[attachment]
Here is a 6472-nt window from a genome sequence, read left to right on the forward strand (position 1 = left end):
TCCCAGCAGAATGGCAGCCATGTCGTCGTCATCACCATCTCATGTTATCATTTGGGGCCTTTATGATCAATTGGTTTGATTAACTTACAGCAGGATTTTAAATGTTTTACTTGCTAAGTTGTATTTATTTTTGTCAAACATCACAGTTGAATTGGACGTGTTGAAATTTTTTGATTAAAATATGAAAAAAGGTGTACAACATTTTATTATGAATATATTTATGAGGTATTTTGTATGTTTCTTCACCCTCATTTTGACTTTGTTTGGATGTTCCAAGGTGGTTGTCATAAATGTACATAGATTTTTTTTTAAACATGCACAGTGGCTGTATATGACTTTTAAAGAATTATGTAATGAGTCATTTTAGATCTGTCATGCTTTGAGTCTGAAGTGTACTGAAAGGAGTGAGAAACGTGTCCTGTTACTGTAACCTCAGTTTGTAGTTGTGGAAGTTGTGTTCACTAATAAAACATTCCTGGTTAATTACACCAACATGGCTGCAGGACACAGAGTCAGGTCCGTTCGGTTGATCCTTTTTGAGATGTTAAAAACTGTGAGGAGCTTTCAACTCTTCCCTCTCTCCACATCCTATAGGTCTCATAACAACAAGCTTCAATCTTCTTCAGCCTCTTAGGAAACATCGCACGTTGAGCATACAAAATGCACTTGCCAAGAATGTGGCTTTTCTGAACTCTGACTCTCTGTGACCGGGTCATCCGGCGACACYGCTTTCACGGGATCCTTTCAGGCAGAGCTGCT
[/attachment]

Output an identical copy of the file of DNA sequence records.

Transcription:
Here is a 6472-nt window from a genome sequence, read left to right on the forward strand (position 1 = left end):
TCCCAGCAGAATGGCAGCCATGTCGTCGTCATCACCATCTCATGTTATCATTTGGGGCCTTTATGATCAATTGGTTTGATTAACTTACAGCAGGATTTTAAATGTTTTACTTGCTAAGTTGTATTTATTTTTGTCAAACATCACAGTTGAATTGGACGTGTTGAAATTTTTTGATTAAAATATGAAAAAAGGTGTACAACATTTTATTATGAATATATTTATGAGGTATTTTGTATGTTTCTTCACCCTCATTTTGACTTTGTTTGGATGTTCCAAGGTGGTTGTCATAAATGTACATAGATTTTTTTTTAAACATGCACAGTGGCTGTATATGACTTTTAAAGAATTATGTAATGAGTCATTTTAGATCTGTCATGCTTTGAGTCTGAAGTGTACTGAAAGGAGTGAGAAACGTGTCCTGTTACTGTAACCTCAGTTTGTAGTTGTGGAAGTTGTGTTCACTAATAAAACATTCCTGGTTAATTACACCAACATGGCTGCAGGACACAGAGTCAGGTCCGTTCGGTTGATCCTTTTTGAGATGTTAAAAACTGTGAGGAGCTTTCAACTCTTCCCTCTCTCCACATCCTATAGGTCTCATAACAACAAGCTTCAATCTTCTTCAGCCTCTTAGGAAACATCGCACGTTGAGCATACAAAATGCACTTGCCAAGAATGTGGCTTTTCTGAACTCTGACTCTCTGTGACCGGGTCATCCGGCGACACYGCTTTCACGGGATCCTTTCAGGCAGAGCTGCT